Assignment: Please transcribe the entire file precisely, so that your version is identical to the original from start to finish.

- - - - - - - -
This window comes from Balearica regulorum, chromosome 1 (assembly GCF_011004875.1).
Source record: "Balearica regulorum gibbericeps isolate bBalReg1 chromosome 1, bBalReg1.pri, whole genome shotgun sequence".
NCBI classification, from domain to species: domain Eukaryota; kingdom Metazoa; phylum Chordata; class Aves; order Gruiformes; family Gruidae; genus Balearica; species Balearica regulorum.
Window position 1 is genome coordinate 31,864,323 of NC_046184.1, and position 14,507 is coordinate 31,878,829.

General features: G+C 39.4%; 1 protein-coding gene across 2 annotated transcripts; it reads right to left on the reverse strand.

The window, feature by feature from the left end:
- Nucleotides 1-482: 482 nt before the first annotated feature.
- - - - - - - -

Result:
This window comes from Balearica regulorum, chromosome 1 (assembly GCF_011004875.1).
Source record: "Balearica regulorum gibbericeps isolate bBalReg1 chromosome 1, bBalReg1.pri, whole genome shotgun sequence".
NCBI classification, from domain to species: domain Eukaryota; kingdom Metazoa; phylum Chordata; class Aves; order Gruiformes; family Gruidae; genus Balearica; species Balearica regulorum.
Window position 1 is genome coordinate 31,864,323 of NC_046184.1, and position 14,507 is coordinate 31,878,829.

General features: G+C 39.4%; 1 protein-coding gene across 2 annotated transcripts; it reads right to left on the reverse strand.

The window, feature by feature from the left end:
- Nucleotides 1-482: 482 nt before the first annotated feature.